To be sure, it’s not as if India’s youth are inherently employable. Skills are indeed needed. A September 2012 Ernst and Young report for Ficci estimates that only 10 percent of India’s workforce receives some kind of training and 80 percent of entrants into the pool do not have the opportunity for training. Many of those trained are hardly employable though they may have certificates. The difficulty in filling up jobs in India in 2012 was 48 percent when the global standard was 34 percent.
According to another person on the prime minister’s council, among those who are trained, a significant number is unable to find jobs or is dropping out because of low pay, poor working conditions, lack of jobs near home and even ‘low status’ of available jobs in society.

The top 10 high growth industries, such as retail, auto, construction and IT, are expected to require about 245 million people by 2022 (including current incumbents) if India manages an average annual GDP growth rate of near 8 percent. That, of course, is a pipedream, since we are currently plodding along at 5 percent. The government hopes to make 500 million Indians job-ready by then. For the 12th Plan that began last year, the target is 50 million. This year, it hopes to train 80 million people.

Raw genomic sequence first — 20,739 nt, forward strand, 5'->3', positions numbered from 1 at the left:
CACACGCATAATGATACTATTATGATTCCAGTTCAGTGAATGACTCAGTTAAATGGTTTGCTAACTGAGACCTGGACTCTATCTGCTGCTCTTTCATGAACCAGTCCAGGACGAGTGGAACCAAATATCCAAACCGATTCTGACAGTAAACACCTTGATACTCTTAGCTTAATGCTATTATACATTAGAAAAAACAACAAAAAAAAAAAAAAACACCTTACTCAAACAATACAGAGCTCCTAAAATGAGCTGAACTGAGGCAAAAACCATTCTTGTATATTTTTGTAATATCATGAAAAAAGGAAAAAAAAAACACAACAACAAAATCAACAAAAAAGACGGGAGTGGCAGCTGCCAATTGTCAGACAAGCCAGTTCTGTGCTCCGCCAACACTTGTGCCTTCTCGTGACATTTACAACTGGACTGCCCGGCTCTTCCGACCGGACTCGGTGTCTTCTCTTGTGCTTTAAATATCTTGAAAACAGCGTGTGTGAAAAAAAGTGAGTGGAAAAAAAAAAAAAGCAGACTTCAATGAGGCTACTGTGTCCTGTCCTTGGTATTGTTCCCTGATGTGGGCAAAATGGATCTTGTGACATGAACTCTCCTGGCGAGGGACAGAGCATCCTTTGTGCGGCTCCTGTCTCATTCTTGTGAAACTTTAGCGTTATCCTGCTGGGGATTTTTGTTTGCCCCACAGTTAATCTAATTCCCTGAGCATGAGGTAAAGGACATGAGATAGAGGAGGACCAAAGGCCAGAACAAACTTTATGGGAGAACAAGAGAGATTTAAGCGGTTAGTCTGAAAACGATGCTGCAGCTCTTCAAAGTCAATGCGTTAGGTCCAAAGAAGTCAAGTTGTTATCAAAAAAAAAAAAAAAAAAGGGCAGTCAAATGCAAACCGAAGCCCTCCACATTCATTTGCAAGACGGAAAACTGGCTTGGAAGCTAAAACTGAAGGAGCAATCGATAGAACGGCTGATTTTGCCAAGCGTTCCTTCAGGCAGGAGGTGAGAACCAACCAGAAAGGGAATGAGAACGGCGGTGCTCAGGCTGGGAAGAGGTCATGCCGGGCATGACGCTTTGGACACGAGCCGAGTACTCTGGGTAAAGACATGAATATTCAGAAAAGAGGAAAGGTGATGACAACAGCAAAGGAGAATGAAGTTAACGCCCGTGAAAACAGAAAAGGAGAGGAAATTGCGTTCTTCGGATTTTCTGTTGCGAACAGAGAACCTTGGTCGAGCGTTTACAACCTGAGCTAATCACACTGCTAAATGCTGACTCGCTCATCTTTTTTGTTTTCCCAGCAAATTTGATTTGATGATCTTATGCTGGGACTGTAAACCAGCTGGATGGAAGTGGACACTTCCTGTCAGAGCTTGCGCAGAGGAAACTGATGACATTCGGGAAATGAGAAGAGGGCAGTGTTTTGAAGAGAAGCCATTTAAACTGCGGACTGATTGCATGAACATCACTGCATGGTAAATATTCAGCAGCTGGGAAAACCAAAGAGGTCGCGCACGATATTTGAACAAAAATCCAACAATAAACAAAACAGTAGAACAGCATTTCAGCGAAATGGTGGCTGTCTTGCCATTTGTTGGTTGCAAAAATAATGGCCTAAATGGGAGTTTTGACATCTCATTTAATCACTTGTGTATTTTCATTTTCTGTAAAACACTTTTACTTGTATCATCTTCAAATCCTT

None of the skilling targets are likely to be met; not because of lack of intent but because there are too many cooks stirring the pot and each is fiercely turf-possessive.

Restructuring The Institution
In May, the Union cabinet decided to set up a single entity to streamline and co-ordinate federal and state-level skill development programmes.

A June 6 notification replaced the NSDCB, the PM’s National Council for Skill Development, and the Office of the Advisor to the PM on Skill Development with the National Skill Development Agency (NSDA).

It will be housed in the finance ministry and be headed by S Ramadorai who was advisor to the Prime Minister’s National Council on Skill Development and is vice chairman of Tata Consultancy Services (TCS), India’s biggest software services company and the world’s second largest employer in the IT services industry with about 2,64,000 people on its payroll as on April 1.